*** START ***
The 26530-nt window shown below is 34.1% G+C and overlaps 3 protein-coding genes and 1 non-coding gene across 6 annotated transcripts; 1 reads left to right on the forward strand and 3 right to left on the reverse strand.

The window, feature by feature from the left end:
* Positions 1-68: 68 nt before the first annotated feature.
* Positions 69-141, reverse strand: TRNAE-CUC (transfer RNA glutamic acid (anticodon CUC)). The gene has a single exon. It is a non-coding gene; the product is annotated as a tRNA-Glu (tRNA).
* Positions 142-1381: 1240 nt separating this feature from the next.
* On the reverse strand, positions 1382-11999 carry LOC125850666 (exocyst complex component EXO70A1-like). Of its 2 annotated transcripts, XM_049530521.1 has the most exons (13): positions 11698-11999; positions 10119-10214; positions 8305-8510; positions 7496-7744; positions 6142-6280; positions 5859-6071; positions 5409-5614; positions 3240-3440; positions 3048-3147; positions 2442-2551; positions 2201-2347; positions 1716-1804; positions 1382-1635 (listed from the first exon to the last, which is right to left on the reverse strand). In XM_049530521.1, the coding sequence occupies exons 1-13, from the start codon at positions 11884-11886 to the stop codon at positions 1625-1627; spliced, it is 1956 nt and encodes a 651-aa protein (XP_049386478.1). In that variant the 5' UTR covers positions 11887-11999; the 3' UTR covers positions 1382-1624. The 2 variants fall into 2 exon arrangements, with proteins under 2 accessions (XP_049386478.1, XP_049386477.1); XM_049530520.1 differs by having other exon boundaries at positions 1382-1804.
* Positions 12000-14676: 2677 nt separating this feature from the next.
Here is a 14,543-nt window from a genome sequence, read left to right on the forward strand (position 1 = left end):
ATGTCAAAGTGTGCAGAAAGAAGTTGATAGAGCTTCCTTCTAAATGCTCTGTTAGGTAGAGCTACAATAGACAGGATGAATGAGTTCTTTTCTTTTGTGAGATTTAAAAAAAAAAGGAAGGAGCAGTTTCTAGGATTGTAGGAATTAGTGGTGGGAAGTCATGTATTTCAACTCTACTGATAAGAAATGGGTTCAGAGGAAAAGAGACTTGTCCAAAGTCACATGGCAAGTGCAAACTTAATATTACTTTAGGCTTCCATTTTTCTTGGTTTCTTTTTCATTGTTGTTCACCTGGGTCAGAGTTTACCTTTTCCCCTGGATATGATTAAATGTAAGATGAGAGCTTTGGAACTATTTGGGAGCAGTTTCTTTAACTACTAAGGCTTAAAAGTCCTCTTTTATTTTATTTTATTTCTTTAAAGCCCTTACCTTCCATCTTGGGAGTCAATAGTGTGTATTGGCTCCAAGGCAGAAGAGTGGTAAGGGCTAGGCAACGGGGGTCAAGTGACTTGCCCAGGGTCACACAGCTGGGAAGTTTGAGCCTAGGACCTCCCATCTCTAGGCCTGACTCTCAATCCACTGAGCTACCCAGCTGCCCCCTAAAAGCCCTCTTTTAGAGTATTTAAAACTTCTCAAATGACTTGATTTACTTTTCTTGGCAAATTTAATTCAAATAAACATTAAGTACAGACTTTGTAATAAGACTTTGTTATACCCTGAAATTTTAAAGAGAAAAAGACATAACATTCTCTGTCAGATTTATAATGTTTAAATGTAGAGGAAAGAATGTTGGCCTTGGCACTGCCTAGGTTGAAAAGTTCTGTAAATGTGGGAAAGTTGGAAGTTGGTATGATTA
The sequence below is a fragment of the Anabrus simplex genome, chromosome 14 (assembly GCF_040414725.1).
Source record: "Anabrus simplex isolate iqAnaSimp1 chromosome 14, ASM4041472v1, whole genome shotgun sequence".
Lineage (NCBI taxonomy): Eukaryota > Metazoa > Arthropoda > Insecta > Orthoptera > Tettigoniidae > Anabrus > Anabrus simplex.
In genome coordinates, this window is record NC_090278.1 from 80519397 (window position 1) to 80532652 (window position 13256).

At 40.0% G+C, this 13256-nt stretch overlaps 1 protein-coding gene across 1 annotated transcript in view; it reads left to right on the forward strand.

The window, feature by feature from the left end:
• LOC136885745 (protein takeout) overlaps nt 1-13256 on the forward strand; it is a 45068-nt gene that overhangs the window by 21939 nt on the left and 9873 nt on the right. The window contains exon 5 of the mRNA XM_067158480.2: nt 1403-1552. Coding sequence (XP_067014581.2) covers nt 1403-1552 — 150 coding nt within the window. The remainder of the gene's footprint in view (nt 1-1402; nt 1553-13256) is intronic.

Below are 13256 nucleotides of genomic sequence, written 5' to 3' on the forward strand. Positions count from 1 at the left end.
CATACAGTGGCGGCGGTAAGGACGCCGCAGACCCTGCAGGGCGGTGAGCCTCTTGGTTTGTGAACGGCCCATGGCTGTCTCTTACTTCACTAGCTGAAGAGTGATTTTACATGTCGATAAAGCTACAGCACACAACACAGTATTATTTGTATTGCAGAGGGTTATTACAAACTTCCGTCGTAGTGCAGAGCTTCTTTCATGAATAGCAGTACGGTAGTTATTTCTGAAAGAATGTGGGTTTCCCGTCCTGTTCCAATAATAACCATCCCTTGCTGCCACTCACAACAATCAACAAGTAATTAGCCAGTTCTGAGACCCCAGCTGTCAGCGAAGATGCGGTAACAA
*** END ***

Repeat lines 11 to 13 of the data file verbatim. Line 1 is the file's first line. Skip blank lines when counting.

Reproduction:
Source record: "Anabrus simplex isolate iqAnaSimp1 chromosome 14, ASM4041472v1, whole genome shotgun sequence".
Lineage (NCBI taxonomy): Eukaryota > Metazoa > Arthropoda > Insecta > Orthoptera > Tettigoniidae > Anabrus > Anabrus simplex.
In genome coordinates, this window is record NC_090278.1 from 80519397 (window position 1) to 80532652 (window position 13256).